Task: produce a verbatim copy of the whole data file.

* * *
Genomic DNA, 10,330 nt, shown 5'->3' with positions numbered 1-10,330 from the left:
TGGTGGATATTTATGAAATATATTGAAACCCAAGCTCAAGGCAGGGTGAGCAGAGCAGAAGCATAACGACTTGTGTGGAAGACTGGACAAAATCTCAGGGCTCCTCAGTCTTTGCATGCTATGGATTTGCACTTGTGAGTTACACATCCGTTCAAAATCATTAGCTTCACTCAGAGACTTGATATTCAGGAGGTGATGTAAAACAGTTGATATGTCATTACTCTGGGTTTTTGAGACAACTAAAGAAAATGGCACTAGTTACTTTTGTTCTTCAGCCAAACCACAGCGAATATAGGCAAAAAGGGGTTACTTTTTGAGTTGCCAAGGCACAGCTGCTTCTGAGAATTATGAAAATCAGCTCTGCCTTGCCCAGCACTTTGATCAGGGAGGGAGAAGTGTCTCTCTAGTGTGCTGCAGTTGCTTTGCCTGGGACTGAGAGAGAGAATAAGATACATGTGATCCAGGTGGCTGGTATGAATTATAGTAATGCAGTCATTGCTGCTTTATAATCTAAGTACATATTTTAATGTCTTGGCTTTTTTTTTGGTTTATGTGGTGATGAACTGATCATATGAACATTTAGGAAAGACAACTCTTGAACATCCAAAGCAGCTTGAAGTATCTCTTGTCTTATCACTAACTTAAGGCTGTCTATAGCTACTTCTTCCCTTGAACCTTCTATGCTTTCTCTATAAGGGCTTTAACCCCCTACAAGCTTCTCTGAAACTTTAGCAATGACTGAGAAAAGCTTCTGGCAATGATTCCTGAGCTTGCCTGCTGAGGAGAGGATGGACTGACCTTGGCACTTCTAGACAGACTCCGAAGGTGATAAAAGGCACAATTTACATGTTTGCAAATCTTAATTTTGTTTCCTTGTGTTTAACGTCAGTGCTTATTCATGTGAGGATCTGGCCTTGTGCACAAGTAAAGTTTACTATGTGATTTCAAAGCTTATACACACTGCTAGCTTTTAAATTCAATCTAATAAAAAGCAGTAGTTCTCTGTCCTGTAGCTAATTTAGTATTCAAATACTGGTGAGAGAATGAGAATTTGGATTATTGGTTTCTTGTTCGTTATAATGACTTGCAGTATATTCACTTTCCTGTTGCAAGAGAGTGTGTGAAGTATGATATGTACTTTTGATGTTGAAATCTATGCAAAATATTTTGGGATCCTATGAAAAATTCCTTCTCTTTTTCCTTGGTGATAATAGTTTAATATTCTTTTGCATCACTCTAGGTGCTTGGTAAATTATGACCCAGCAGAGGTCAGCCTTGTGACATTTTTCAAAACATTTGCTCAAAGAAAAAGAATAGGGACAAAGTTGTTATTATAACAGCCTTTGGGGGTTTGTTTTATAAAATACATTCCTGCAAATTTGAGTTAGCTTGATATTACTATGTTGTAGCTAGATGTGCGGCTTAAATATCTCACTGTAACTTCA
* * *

Genomic DNA, 10,330 nt, shown 5'->3' with positions numbered 1-10,330 from the left:
TGGTGGATATTTATGAAATATATTGAAACCCAAGCTCAAGGCAGGGTGAGCAGAGCAGAAGCATAACGACTTGTGTGGAAGACTGGACAAAATCTCAGGGCTCCTCAGTCTTTGCATGCTATGGATTTGCACTTGTGAGTTACACATCCGTTCAAAATCATTAGCTTCACTCAGAGACTTGATATTCAGGAGGTGATGTAAAACAGTTGATATGTCATTACTCTGGGTTTTTGAGACAACTAAAGAAAATGGCACTAGTTACTTTTGTTCTTCAGCCAAACCACAGCGAATATAGGCAAAAAGGGGTTACTTTTTGAGTTGCCAAGGCACAGCTGCTTCTGAGAATTATGAAAATCAGCTCTGCCTTGCCCAGCACTTTGATCAGGGAGGGAGAAGTGTCTCTCTAGTGTGCTGCAGTTGCTTTGCCTGGGACTGAGAGAGAGAATAAGATACATGTGATCCAGGTGGCTGGTATGAATTATAGTAATGCAGTCATTGCTGCTTTATAATCTAAGTACATATTTTAATGTCTTGGCTTTTTTTTTGGTTTATGTGGTGATGAACTGATCATATGAACATTTAGGAAAGACAACTCTTGAACATCCAAAGCAGCTTGAAGTATCTCTTGTCTTATCACTAACTTAAGGCTGTCTATAGCTACTTCTTCCCTTGAACCTTCTATGCTTTCTCTATAAGGGCTTTAACCCCCTACAAGCTTCTCTGAAACTTTAGCAATGACTGAGAAAAGCTTCTGGCAATGATTCCTGAGCTTGCCTGCTGAGGAGAGGATGGACTGACCTTGGCACTTCTAGACAGACTCCGAAGGTGATAAAAGGCACAATTTACATGTTTGCAAATCTTAATTTTGTTTCCTTGTGTTTAACGTCAGTGCTTATTCATGTGAGGATCTGGCCTTGTGCACAAGTAAAGTTTACTATGTGATTTCAAAGCTTATACACACTGCTAGCTTTTAAATTCAATCTAATAAAAAGCAGTAGTTCTCTGTCCTGTAGCTAATTTAGTATTCAAATACTGGTGAGAGAATGAGAATTTGGATTATTGGTTTCTTGTTCGTTATAATGACTTGCAGTATATTCACTTTCCTGTTGCAAGAGAGTGTGTGAAGTATGATATGTACTTTTGATGTTGAAATCTATGCAAAATATTTTGGGATCCTATGAAAAATTCCTTCTCTTTTTCCTTGGTGATAATAGTTTAATATTCTTTTGCATCACTCTAGGTGCTTGGTAAATTATGACCCAGCAGAGGTCAGCCTTGTGACATTTTTCAAAACATTTGCTCAAAGAAAAAGAATAGGGACAAAGTTGTTATTATAACAGCCTTTGGGGGTTTGTTTTATAAAATACATTCCTGCAAATTTGAGTTAGCTTGATATTACTATGTTGTAGCTAGATGTGCGGCTTAAATATCTCACTGTAACTTCA